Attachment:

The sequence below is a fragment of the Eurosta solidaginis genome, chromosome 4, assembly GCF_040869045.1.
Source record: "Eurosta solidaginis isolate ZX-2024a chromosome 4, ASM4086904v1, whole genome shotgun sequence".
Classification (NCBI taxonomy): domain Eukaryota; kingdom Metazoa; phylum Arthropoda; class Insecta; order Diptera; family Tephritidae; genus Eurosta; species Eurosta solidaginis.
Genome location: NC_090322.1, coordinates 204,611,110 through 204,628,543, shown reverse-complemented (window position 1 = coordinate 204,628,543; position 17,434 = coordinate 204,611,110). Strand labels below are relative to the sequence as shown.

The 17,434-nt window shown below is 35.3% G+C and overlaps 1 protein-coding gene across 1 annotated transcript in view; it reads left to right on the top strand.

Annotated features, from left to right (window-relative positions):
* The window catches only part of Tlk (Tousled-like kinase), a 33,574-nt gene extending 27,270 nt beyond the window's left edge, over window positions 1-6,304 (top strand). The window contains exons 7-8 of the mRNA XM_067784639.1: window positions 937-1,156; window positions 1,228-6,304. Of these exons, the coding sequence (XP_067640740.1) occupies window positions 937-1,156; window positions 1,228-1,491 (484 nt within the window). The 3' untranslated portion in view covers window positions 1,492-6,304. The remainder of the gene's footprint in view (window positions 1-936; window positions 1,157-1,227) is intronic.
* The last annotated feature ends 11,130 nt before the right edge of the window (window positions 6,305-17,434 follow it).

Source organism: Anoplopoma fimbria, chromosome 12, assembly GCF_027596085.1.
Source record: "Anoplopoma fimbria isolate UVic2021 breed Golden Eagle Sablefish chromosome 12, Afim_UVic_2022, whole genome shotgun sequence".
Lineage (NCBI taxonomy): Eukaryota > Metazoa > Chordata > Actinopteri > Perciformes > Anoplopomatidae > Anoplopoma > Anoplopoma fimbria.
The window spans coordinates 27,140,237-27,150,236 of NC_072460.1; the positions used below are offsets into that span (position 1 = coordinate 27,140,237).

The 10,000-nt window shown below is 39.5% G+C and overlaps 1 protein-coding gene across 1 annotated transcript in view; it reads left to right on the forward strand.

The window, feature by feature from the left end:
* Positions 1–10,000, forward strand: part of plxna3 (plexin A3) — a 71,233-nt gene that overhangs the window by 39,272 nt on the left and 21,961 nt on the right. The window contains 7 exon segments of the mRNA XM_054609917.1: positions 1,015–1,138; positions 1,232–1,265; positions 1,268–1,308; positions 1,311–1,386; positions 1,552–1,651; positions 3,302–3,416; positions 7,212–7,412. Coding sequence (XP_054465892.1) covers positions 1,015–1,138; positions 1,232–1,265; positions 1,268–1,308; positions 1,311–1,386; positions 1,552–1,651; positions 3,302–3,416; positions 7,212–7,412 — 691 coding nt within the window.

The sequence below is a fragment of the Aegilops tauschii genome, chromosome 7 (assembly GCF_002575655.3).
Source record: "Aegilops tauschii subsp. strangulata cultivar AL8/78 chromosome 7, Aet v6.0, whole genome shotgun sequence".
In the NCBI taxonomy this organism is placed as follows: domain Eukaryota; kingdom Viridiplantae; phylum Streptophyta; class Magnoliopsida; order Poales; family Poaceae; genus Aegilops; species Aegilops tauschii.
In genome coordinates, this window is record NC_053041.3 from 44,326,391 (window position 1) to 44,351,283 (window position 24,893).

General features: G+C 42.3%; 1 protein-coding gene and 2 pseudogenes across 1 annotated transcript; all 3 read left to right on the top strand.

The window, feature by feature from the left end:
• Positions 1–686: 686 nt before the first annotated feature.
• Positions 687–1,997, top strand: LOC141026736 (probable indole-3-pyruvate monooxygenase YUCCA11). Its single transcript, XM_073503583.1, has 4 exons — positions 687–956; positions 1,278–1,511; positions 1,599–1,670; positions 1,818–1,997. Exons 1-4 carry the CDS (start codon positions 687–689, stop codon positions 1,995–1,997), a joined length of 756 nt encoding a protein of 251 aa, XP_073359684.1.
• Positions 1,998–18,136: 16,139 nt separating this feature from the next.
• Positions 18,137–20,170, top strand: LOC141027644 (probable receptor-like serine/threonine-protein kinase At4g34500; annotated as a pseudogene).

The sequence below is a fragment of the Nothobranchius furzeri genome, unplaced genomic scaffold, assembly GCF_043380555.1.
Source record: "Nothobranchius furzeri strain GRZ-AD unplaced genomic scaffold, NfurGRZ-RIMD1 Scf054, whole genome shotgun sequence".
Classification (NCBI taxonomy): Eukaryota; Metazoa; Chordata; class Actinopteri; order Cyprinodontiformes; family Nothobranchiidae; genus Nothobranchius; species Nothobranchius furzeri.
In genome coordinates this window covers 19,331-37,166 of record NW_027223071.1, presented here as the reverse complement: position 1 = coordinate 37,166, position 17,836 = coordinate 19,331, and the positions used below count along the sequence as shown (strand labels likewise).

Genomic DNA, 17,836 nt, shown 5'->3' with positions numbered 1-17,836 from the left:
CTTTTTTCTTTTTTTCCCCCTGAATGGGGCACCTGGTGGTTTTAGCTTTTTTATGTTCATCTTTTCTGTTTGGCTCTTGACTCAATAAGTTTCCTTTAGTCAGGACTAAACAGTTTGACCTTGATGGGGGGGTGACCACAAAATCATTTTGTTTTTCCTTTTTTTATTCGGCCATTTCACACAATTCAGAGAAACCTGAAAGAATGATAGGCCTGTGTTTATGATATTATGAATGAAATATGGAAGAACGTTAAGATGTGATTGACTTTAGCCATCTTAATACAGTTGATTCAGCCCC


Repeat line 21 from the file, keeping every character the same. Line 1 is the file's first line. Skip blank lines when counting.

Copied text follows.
The window, feature by feature from the left end: